I am trying to determine what would be the most effective method of notifying a user that some of the fields they have filled out on the online form is invalid or required.

The form itself is to enter data for readings taken off machinery, so accuracy is an important factor.

My gut is telling me that in-page messages are more effective as the user wont have to recall what they are required to fill in or change once the error window is shut.

Have not been able to find any real research on this online, so throwing it to the floor for some answers.

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  • 1
    I wouldn't call your 'inline' option truly inline actually. To be inline you'd need to have the individual error messages against the fields themselves as well as displayed at the top.
    – JonW
    Commented Jan 27, 2015 at 16:38
  • Duly noted, my bad - have edited my question
    – IronBasset
    Commented Jan 27, 2015 at 16:41
  • 2
    Ah well in that case i would suggest considering actual Inline errors rather than these two options. You can find useful info on this very related (possible duplicate) question: ux.stackexchange.com/questions/26173/…
    – JonW
    Commented Jan 27, 2015 at 16:44

4 Answers 4


Pop up errors Drawbacks:

  • The pop-up goes away in order to correct the form => I have to remember the errors.
  • Their just plain data, "unlinked" with the particular error source => I have to locate the source of the errors if I can remember them. (unless you also want to color the input or showing some other clue, but I will harder anyway compared with actual inline errors)
  • If I get an error after editing, I will have again to remember an relocate the error source.

Up to this point, users are yelling: "Don't make me think!"

  • They are unnecessary invasive. I don't want the pop-up itself to prevent me to at least check the errors of the form before closing the pop-up. For a critical decision as deleting some record or confirming an important action, pop-ups could be a valid option, but I don't see their advantage on error message displaying.

I think no research is needed for this as the usability differences are huge.
As JonW mention in his comments, I also recommend to go with actual inline error messages. Also try to complement it with some error-prevention design.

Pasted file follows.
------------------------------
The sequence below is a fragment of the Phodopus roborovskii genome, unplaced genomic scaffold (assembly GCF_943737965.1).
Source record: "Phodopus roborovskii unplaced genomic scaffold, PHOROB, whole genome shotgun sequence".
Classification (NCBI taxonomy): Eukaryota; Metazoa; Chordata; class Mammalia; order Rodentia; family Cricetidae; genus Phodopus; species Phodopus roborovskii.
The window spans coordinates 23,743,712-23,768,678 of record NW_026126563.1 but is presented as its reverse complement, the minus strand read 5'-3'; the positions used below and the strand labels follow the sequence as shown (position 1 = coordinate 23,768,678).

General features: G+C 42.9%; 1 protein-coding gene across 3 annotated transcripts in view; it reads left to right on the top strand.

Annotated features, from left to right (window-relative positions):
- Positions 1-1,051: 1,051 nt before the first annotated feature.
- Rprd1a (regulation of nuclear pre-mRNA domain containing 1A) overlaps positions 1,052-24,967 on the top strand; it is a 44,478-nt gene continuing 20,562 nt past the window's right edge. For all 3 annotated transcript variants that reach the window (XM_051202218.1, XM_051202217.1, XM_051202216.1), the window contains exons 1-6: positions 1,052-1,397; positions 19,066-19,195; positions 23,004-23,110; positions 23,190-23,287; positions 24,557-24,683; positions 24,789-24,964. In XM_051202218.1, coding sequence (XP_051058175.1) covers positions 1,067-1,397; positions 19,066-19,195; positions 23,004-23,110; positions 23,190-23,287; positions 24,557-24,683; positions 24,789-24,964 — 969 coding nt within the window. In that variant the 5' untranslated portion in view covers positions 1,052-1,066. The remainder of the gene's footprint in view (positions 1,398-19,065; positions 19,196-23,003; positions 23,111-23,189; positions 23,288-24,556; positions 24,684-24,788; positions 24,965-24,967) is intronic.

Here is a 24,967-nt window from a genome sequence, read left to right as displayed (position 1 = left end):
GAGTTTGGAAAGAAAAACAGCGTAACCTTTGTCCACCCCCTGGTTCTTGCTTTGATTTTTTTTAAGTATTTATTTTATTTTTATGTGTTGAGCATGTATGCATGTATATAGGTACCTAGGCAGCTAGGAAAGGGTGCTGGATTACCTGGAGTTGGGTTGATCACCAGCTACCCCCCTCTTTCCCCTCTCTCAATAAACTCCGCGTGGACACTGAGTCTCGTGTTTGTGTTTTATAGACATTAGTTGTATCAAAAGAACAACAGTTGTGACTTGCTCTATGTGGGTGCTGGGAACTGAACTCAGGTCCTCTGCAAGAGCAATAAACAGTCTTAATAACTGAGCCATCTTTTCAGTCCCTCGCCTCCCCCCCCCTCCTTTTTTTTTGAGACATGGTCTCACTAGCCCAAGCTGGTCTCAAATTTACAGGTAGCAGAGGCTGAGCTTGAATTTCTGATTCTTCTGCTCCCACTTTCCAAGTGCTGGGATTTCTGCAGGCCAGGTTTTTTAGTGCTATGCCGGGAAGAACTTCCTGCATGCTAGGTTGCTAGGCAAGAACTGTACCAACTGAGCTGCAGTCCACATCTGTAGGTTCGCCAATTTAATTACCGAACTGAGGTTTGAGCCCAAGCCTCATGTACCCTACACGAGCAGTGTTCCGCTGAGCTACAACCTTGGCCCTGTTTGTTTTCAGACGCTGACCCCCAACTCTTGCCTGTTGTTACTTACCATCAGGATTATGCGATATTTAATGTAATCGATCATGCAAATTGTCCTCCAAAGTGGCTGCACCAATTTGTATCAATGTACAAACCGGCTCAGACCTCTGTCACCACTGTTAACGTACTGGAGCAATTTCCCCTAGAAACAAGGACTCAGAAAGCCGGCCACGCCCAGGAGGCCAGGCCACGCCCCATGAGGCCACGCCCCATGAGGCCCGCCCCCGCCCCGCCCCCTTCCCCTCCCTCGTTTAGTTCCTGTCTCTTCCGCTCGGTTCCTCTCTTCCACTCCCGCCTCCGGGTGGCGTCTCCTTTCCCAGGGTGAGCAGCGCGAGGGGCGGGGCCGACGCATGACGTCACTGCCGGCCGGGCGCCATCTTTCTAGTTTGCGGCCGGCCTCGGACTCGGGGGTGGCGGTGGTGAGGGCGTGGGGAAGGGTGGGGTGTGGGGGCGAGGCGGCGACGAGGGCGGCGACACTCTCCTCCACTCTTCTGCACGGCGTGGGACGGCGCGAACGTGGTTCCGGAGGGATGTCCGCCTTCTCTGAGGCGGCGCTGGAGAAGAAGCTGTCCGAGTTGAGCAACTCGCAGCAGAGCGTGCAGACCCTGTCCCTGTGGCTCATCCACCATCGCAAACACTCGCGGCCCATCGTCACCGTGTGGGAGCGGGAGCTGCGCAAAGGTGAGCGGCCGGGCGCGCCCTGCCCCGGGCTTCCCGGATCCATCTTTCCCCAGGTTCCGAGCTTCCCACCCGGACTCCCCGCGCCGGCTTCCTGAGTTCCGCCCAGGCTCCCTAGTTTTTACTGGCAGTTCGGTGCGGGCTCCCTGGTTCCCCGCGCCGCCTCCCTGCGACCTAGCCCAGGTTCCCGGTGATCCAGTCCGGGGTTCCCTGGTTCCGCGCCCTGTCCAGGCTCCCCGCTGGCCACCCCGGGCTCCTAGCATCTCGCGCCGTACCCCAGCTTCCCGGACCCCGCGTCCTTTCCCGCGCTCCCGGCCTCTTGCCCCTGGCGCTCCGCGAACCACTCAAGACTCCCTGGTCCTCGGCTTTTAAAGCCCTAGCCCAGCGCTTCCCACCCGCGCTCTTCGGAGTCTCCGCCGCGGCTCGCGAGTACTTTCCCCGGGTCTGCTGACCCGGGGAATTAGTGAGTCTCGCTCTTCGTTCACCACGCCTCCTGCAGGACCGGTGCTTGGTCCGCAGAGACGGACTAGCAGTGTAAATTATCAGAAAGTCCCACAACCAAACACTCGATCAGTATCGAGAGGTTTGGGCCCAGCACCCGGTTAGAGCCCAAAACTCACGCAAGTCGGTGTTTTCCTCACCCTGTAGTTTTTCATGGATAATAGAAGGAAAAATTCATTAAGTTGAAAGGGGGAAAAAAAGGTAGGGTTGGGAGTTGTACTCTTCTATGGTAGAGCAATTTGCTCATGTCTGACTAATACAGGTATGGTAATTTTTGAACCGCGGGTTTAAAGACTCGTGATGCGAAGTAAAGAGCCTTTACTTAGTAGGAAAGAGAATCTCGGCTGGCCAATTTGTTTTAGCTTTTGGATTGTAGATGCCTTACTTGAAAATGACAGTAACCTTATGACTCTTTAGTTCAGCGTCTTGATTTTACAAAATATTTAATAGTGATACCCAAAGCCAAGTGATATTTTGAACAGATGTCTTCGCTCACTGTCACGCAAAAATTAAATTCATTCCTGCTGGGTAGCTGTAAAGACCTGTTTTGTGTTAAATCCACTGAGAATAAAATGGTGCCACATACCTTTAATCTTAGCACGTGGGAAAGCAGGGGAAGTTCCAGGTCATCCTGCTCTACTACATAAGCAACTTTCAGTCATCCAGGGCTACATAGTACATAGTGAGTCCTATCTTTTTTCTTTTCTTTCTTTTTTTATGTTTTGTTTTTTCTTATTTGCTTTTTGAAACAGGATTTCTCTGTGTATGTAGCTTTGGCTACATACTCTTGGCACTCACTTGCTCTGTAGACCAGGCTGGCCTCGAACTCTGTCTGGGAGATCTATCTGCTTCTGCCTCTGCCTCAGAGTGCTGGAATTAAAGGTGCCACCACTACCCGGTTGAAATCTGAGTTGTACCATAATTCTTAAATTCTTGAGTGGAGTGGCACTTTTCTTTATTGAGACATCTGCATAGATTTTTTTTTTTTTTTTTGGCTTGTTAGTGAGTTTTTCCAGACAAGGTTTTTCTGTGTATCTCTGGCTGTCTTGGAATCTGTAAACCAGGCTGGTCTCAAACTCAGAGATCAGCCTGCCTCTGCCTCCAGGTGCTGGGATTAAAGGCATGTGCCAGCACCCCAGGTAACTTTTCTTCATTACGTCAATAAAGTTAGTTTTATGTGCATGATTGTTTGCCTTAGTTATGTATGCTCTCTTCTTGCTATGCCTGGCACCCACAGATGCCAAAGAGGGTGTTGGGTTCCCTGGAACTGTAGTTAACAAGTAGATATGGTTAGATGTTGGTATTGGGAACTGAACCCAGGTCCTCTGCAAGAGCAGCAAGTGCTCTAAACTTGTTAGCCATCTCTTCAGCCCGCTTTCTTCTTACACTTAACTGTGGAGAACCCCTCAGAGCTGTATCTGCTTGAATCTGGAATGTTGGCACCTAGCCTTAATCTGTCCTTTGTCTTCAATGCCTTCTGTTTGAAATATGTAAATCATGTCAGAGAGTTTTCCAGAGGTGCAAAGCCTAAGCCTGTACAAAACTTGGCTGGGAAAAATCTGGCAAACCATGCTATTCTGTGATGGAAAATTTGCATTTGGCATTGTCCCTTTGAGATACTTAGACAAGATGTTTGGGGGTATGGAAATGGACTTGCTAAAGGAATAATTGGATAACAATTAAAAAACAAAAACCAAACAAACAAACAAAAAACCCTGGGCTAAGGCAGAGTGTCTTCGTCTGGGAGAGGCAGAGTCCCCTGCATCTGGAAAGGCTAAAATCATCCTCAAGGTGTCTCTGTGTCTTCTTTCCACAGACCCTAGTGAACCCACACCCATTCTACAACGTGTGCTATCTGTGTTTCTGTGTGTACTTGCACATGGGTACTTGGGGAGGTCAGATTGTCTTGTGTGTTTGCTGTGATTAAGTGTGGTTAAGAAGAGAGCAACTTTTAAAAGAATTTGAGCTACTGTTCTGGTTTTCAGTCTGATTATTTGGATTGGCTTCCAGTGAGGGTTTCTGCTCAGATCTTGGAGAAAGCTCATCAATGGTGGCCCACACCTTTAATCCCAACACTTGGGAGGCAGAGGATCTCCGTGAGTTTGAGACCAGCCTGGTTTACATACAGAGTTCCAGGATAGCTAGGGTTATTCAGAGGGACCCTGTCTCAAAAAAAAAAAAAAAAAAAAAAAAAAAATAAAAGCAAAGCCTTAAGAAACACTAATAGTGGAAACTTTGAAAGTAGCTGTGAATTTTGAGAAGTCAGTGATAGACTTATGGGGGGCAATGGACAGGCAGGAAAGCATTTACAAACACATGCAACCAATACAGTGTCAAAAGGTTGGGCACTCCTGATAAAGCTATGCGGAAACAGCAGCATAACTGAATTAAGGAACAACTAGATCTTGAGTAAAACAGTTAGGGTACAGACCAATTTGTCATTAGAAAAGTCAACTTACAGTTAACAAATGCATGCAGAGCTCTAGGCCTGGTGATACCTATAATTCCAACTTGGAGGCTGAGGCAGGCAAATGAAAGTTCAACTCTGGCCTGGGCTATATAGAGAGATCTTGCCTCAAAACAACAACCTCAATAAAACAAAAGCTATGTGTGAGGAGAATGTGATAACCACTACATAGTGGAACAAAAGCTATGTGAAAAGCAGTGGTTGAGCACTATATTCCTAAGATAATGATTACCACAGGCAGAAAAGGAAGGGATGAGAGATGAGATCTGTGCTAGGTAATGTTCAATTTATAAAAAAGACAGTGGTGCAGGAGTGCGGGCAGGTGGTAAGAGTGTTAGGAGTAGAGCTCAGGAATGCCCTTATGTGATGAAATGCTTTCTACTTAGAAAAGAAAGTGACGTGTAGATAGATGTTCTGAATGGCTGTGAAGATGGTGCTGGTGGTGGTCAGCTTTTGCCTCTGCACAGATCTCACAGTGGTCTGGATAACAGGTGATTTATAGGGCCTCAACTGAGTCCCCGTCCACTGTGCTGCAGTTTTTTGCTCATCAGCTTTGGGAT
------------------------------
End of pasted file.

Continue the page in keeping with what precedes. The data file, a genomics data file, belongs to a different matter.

There's plenty information about form design including error messages, both in this site and in other UX-related ones.


As per your edit, I am assuming InPage rather than InLine.

I think it depends on the length of your form. I have seen many times where Users have to click the Submit button way down at the bottom, the In Page validation kicks in but Users are not scrolled back up to the inpage validation message. So they have no idea why the form is not submitting! Either you should scroll them up or have an alert.

Another factor is Response Time. If you measure that the round trip from the server is taking a long time, the user may become distracted and not notice the in page validation when it shows. A popup always grabs user attention.

A few suggestions:

  1. You could also have a combination of Popup to alert the user, thus negating the above 2 points and then keep the validation message in page to take care of your point regarding recall.

  2. Have Inline validation next to each input box and show the message there. This does seem to be the modern way of going about it.


Like other people said, inline errors is more user friendly. To add to this, pop-ups should be used (if anything) on finished tasks, success messages, etc, but user has to be able to see what errors has he/she made in order to make the appropriate corrections. And for this, you need some kind of inline display.

Now, in this scenario (and based on your screen capture as well), the most common way to display these errors is ON SUBMIT, which is correct, but can be enhanced by using AJAX requests, so errors can be corrected immediately as soon as the form is being filled.

This way, your users won't have to submit the form, you'll be able to tell them EXACTLY how you want the data to be provided and you won't have "faux submission" that mess your statistics.

The data formatting problem is specially true with password fields since you'll need to enter (and re-enter) passwords every time the page loads, and this is a very common UX error. You'll also see this issue on date (when using text fields), credit card numbers, etc. And it's as simple to solve as to perform an asynchronous request and some validation before submitting anything. Furthermore, you can "mute" the submit button until validation is successfully performed


There is a third possibility, which is do both! Have a pop-up that has the missing/invalid fields fillable. You might want to fall back to inPage errors if there are more than 2-3 invalid fields, or only present the user with 2-3 fields at a time. If there are only a couple of invalid items and you have a long form just showing the missing information AND making it fillable from the pop-up message can be a huge savings if it is a long form.

However this might NOT be a good fit if context is important to individual questions. If the missing information relies on previous answers taking it out of context might make it harder (or impossible) to answer.

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